Of all the nominees, Les Miserables might be the most deserving but could it be because it’s the easier film to identify the work of the Sound mixers? Perhaps. The most notable moment of success is during Samantha Barks’ powerful number “On my Own” as she sings a graceful, poignant song while strolling in the pouring rain. The blend is simply magnificent.
Life of Pi – Ron Bartlett, D.M. Hemphill and Drew Kunin
An undisputed technical revelation, Ang Lee’s Life of Pi has generated similarities to Martin Scorsese’s Hugo (2011) which won in this category last year. What this Sound team achieves, especially in any instance where Richard Parker growls and the subtle motions of water rest and work with the beautiful score of Mychael Danna. Ron Bartlett and Drew Kunin are enjoying their first Oscar nominations this year. Bartlett had previously worked on the classic cop-thriller Heat (1995) and had another notable work in this year’s popular horror/comedy The Cabin in the Woods. You will hear Bartlett’s work later this year in the fifth installment of the Die Hard series, A Good Day to Die Hard with Bruce Willis.
Kunin has found himself on the “snub” part of the things when it comes to Oscar. Kunin was omitted from the 2001 lineup for his work on Ang Lee’s Crouching Tiger, Hidden Dragon and in 2005 for Brokeback Mountain. Things haven’t been too sad since Kunin is a Primetime Emmy Winner for his work on the mini-series “Stalin” (1992). D.M. Hemphill (or better known as Doug Hemphill) has danced with Oscar before. Including this year, he’s been nominated a total of eight times, winning for Michael Mann’s The Last of the Mohicans (1992) over twenty years ago. With a résumé that includes Walk the Line (2005) and The Dark Knight (2008), Hemphill has proved himself in the industry.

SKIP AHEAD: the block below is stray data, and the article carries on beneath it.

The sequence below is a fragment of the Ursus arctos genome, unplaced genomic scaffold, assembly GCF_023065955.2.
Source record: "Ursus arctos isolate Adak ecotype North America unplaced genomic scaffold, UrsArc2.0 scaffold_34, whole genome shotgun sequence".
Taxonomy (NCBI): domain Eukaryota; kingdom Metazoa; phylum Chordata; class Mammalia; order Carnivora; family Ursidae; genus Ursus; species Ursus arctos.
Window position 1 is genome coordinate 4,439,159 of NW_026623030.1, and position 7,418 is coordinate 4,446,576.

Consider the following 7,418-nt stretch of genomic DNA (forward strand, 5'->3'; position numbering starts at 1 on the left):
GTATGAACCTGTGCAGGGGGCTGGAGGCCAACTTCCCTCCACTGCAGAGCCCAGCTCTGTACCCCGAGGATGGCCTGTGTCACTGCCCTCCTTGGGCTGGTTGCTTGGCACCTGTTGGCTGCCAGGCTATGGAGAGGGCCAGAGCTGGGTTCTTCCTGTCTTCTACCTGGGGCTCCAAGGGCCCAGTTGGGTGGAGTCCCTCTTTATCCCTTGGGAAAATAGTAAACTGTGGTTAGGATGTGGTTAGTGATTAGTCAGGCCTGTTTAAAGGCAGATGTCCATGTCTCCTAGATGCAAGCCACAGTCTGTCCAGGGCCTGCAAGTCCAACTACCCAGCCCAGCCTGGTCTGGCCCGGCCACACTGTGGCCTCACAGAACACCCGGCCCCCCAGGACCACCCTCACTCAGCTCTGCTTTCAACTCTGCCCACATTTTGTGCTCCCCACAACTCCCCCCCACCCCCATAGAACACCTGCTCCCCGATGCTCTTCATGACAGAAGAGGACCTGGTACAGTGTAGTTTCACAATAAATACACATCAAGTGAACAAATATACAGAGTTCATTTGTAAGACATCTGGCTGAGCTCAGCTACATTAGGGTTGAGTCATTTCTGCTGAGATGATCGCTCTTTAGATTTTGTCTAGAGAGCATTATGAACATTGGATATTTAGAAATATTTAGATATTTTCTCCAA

Lincoln – Andy Nelson, Gary Rydstrom and Ronald Judkins
Another example where the nomination isn’t the most obvious in its reasoning of inclusion but the sound in Lincoln comes alive in it first few moments where we witness briefly a war in which innocence is lost but victory is won. One of Lincoln’s great triumphs is the authenticity Steven Spielberg and his sound crew wanted down to the ticking of Abraham Lincoln’s watch. Andy Nelson, Gary Rydstrom, Ronald Judkins, and countless other unsung collaborators create a world in which the audience feels transported to a time that we would never know but feel as close as we could ever be. Andy Nelson, double nominated this year, received his 17th and 18th nomination for Lincoln and Les Miserables.
Gary Rydstrom has been nominated seventeen times in three categories including Sound Mixing, Sound Editing, even Short Film-Animated. Rydstrom has won a total of seven Oscars during his tenure, often times in the same year. He’s won for Spielberg’s Saving Private Ryan in Mixing and Sound Editing, James Cameron’s Titanic (1997), Jurassic Park (1993) in both Mixing and Sound Editing, and Cameron’s Terminator 2: Judgment Day (1991) in Mixing and Sound Editing. Ron Judkins shares two Oscars with Rydstrom on Saving Private Ryan and Jurassic Park as a Sound Mixer. Of all the nominees this year, this trio might be the most acclaimed and three people that will have massive amounts of respect from its colleagues. If there’s an unfounded love for Lincoln that hasn’t yet been realized, a Lincoln sweep could pull in many of its technical nominations in for the ride.